Crypto Enthusiasts Try to Decode Buffett’s Hate for Bitcoin
After an investor and one of the richest man in the world Warren Buffett once again offered his ever-constant insight into crypto, this time calling Bitcoin “probably rat poison squared,” theories abound on why he is so dead-set on proving to the world that crypto is evil personified.
The time, the Oracle of Omaha was speaking at the annual Berkshire Hathaway, an American multinational conglomerate holding company, run by Buffett, shareholder meeting on Saturday.
One of the theories that seems to hold most merit is that Buffett’s obvious distaste for all things related to cryptocurrency is based in fear: among Berkshire Hathaway's biggest holdings are traditional financial institutions such as Wells Fargo (the largest by far), Goldman Sachs or Bank of New York Mellon. As the Redditor et-nad who first pointed this out puts it, “His firm will collapse if he started supporting crypto. Not surprised.”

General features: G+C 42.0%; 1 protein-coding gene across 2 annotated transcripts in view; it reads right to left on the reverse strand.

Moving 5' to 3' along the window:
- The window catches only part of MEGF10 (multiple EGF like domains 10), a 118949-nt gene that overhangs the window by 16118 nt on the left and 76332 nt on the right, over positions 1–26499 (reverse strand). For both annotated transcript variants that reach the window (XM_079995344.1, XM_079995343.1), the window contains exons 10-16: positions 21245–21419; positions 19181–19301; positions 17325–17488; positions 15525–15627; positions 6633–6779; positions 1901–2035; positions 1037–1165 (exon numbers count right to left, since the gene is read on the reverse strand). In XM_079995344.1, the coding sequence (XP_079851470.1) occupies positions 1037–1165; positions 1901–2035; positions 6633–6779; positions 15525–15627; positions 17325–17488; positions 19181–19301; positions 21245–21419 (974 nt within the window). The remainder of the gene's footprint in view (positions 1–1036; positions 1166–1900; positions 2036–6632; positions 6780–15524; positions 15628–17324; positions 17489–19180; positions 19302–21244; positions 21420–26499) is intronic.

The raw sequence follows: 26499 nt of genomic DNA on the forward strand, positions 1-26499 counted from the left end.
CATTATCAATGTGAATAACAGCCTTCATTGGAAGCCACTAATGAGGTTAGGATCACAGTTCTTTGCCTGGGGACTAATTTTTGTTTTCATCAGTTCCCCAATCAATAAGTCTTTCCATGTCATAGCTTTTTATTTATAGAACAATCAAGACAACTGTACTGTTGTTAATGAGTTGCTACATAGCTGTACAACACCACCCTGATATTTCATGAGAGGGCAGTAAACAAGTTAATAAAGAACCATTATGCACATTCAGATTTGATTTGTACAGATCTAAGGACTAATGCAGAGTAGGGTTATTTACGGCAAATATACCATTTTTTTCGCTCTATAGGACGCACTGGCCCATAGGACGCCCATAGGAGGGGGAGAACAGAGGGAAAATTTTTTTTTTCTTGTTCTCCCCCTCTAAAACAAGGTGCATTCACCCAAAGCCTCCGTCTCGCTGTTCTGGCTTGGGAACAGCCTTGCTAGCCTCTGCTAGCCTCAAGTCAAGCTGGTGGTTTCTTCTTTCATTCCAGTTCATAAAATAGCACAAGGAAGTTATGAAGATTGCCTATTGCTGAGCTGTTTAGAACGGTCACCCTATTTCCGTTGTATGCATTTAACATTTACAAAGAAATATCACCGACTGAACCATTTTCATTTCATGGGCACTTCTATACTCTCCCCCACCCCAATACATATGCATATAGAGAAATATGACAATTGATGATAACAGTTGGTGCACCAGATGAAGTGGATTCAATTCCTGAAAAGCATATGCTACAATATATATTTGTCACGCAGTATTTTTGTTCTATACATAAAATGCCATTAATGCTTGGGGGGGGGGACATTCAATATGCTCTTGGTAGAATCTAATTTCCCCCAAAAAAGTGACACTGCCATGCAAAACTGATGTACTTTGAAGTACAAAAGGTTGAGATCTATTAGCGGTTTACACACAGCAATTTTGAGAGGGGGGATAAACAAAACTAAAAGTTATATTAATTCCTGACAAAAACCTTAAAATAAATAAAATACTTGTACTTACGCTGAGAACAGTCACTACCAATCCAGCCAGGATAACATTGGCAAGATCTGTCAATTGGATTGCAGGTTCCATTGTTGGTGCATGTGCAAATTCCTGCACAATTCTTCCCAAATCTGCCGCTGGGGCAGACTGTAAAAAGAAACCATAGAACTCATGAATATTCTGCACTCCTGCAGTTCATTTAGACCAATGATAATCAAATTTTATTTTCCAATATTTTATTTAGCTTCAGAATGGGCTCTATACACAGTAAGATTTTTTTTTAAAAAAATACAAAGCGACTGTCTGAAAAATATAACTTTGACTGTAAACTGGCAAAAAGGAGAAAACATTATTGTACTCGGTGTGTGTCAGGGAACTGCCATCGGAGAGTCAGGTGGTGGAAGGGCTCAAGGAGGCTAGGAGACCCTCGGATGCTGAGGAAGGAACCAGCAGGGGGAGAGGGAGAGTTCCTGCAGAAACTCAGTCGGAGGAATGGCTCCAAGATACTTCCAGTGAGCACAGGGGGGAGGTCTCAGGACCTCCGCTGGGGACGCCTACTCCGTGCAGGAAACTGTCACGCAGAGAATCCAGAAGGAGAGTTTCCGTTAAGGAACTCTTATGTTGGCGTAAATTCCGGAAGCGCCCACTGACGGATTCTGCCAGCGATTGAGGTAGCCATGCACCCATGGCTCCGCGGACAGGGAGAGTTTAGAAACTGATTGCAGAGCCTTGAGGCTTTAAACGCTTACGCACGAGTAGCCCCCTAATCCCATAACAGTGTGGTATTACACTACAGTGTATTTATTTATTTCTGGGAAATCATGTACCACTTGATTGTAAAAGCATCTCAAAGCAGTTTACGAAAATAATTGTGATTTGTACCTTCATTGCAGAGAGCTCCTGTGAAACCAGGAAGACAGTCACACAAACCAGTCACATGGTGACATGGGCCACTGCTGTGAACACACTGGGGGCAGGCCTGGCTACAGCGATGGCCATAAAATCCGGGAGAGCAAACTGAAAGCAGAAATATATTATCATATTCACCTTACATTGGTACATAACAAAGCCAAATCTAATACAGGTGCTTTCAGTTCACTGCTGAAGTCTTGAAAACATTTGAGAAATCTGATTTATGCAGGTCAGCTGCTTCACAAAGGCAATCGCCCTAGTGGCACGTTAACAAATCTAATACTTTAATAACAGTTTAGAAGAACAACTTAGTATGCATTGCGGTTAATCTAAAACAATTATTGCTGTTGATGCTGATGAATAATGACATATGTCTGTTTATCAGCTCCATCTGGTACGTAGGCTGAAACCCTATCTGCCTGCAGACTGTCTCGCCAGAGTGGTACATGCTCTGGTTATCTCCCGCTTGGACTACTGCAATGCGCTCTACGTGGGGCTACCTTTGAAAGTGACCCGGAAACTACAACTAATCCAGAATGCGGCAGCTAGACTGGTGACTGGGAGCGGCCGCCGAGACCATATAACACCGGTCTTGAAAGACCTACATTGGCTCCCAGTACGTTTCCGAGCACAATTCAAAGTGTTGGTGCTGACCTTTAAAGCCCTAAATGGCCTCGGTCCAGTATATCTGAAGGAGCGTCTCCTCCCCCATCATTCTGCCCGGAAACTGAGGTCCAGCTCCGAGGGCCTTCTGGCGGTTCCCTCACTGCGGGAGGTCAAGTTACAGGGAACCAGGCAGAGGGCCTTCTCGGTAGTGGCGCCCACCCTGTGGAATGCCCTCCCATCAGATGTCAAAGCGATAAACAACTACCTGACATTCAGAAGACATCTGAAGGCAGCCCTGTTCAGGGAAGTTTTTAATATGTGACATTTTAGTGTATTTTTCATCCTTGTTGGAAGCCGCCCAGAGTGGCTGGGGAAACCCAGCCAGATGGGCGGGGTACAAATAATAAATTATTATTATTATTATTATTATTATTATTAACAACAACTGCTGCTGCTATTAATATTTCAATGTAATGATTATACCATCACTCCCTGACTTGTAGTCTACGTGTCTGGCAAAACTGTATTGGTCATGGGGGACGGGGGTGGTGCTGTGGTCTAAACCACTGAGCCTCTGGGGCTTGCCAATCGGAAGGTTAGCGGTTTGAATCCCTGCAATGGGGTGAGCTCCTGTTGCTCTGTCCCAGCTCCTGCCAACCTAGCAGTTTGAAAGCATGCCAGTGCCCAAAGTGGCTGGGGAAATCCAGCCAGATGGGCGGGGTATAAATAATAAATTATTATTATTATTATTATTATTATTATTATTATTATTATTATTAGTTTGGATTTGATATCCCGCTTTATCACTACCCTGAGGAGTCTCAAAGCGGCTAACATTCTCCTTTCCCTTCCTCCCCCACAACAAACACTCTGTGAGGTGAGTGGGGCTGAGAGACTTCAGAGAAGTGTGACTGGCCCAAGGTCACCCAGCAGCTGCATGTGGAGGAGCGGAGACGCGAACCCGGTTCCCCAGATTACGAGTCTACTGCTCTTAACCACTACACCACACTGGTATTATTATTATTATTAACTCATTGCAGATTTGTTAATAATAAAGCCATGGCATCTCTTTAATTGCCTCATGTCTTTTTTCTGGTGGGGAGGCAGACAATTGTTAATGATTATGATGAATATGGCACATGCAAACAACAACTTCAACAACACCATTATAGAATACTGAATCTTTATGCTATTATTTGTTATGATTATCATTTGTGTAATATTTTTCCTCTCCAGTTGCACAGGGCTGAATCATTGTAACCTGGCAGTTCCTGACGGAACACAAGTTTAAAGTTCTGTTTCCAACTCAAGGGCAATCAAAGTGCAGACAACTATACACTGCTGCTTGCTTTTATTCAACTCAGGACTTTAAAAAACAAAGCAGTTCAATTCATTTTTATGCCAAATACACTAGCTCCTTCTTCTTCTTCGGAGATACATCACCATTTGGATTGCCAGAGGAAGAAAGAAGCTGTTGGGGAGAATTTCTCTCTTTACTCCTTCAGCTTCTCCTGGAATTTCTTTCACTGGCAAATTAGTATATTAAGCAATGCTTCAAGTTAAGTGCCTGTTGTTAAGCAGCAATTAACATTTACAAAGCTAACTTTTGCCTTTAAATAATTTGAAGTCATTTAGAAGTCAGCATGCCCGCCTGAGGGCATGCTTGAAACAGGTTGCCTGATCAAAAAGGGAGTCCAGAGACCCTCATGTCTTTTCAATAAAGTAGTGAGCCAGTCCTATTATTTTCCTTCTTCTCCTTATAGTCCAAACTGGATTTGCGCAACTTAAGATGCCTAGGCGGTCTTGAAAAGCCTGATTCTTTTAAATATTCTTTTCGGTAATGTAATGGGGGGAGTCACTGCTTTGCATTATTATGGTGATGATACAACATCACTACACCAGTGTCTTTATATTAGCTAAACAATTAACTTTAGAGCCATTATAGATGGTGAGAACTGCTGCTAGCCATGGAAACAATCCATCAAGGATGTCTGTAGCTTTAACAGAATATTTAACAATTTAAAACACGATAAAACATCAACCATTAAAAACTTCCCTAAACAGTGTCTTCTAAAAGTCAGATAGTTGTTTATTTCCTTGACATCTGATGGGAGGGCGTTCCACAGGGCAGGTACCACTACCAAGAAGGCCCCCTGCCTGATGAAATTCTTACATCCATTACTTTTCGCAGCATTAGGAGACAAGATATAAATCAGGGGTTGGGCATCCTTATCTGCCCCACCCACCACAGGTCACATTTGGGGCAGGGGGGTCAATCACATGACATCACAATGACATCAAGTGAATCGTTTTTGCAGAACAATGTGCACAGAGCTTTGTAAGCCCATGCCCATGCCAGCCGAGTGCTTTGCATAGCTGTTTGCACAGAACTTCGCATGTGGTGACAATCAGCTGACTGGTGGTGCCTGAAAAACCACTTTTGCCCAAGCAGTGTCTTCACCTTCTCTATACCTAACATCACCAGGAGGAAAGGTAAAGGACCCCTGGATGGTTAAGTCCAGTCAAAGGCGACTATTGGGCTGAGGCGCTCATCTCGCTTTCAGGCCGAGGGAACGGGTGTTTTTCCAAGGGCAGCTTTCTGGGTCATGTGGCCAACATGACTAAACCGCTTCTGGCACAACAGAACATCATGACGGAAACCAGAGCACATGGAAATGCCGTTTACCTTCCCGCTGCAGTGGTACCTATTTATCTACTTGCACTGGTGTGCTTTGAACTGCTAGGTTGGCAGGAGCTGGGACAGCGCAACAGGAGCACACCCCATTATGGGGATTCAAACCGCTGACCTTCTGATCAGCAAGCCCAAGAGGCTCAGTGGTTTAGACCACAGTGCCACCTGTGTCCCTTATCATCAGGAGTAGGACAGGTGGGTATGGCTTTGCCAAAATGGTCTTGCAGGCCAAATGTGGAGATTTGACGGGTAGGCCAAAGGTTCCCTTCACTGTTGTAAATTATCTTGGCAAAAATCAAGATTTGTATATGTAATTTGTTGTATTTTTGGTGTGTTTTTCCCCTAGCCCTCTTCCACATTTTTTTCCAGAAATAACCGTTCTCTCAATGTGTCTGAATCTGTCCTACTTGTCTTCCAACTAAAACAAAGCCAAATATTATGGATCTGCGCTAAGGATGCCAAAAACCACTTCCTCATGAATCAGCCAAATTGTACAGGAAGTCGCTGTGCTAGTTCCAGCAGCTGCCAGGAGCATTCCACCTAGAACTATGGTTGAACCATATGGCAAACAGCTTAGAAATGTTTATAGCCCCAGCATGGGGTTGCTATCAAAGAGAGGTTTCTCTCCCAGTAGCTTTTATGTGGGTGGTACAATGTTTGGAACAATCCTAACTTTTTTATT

Buffett’s words should not be taken as scripture in the cryptoverse, and his support, or lack thereof, is not hindering the adoption of crypto all that much, according to other Redditors who had joined the discussion. “Buffet likes slow, steady, stable, proven industries that produce small but consistent returns. Crypto definitely doesn't fit into any of the above categories,” says one.
Another points out that his loud hatred is perhaps unwarranted: “I like red sauce pasta. It doesn't mean I should go bashing white sauce pasta,” comparing it to Buffett’s general reactions. Another replied, “Go take your reasonable, well-adjusted outlook on life elsewhere. Your kind isn't welcomed here.”
Buffett has a history of being wrong about new technologies: only recently, he admitted he was wrong about both Google and Amazon, having expressed his disbelief in the companies when they first emerged.
In either case, Berkshire Hathaway keeps growing. Its revenues stood at USD 242 billion last year, or 8% more than in 2016. While it assets increased by 13%, to USD 702.1 billion, in the same period, according to the annual report of the company.